ACCORD Civil Rights Museum
Entrance to the ACCORD Civil Rights Museum located in the Rudcarlee Building. Credit: ACCORD
Exhibits on display at the ACCORD Civil Rights Museum. Credit: ACCORD
Dr. Robert B. Hayling (1929 - 2015). Credit: ACCORD
Hayling, King & Young during a press conference during the 1964 Civil Rights Movement actions in St. Augustine. Credit: Frank Murry
Backstory and Context
Hayling organized the Youth Council of the local chapter of the National Association for the Advancement of Colored People (NAACP). As adviser of the NAACP Youth Council and head of the St. Augustine chapter of the Southern Christian Leadership Council, Hayling had many meetings and planning sessions at his office with Dr. Martin Luther King, Jr. and lawyers who came to support the civil rights efforts, among others. Gordon's widow, Mrs. Rosalie Gordon-Mills (1907-2004) made history in 1965 when she became the first black woman in 400 years to seek public office in St. Augustine, as a candidate for the City Commission.
The history of the ACCORD museum begins in 2003 with a series of discussions by local residents about how they might honor the anniversary of the St. Augustine Movement of 1964. In that year, national civil rights leader Martin Luther King Jr.’s visited St. Augustine to join local leaders in a nonviolent campaign against segregation and discrimination.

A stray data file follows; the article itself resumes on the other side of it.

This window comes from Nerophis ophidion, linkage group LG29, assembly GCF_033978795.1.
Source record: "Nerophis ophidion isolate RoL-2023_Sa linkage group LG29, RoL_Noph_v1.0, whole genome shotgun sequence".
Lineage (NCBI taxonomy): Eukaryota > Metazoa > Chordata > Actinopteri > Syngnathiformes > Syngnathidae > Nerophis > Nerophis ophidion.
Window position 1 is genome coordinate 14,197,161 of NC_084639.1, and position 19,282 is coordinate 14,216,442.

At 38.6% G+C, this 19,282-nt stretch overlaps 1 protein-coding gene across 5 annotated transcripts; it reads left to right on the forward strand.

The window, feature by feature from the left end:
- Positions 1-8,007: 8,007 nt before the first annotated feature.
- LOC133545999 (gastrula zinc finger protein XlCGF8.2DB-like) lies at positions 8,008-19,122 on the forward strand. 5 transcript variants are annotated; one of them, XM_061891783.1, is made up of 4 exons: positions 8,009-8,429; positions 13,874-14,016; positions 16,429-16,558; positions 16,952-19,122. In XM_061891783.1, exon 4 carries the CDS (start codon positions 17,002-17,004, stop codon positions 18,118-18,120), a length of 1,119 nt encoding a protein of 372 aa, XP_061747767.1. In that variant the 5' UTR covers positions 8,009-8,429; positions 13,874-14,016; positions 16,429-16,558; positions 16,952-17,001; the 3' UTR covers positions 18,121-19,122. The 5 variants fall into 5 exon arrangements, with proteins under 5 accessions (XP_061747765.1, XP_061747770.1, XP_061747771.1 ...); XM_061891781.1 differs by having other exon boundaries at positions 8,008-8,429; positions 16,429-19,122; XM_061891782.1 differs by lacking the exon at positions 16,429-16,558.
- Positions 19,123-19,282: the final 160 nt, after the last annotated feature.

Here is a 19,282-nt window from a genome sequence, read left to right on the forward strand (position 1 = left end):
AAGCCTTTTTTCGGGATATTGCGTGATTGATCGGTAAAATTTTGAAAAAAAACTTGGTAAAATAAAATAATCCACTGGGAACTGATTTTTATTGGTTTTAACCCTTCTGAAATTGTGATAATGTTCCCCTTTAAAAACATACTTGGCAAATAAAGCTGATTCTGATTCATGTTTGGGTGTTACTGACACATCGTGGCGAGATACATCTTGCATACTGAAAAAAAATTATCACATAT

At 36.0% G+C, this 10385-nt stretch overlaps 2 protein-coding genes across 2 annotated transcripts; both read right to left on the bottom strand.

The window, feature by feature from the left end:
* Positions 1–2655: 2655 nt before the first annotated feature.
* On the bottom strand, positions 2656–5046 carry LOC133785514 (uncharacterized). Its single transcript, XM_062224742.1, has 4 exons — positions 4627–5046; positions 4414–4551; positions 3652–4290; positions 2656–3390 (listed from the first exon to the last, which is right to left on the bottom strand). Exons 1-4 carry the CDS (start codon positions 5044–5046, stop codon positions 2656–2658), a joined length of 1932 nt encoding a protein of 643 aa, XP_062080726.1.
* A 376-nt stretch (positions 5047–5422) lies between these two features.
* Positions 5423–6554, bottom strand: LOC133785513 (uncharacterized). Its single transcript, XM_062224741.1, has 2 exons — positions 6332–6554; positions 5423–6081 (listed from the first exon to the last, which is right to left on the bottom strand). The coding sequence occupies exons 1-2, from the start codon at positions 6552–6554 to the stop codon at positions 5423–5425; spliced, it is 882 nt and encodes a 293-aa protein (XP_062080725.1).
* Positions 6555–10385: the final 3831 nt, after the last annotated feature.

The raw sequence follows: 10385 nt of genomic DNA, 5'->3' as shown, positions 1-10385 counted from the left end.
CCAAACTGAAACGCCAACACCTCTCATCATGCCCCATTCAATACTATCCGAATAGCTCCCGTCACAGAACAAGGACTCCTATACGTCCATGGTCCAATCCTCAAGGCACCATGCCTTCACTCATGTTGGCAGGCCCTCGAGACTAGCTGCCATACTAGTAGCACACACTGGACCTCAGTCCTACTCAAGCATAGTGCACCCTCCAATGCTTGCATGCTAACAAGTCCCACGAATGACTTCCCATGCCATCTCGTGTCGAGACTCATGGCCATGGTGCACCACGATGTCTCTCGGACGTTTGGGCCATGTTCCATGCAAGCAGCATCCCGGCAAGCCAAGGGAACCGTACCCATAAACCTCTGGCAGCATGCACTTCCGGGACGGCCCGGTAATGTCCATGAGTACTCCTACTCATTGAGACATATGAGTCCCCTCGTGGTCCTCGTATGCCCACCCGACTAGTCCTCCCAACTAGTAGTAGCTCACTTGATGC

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Nadal, Synthia. Civil Rights Monuments in St. Augustine. St. Augustine Inns. January 03, 2018. Accessed November 23, 2018. https://www.staugustineinns.com/civil-rights-monuments/.
Nadal, Synthia. The History of Dr. Martin Luther King Jr. in St. Augustine. Old City. January 02, 2018. Accessed November 24, 2018. https://www.oldcity.com/martin-luther-king-jr-st-augustine/.
Scanlan, Dan. Historic markers stolen from St. Augustine’s civil rights sites. The Florida Times-Union. August 08, 2018. Accessed November 24, 2018. https://www.jacksonville.com/news/20180808/historic-markers-stolen-from-st-augustines-civil-rights-sites.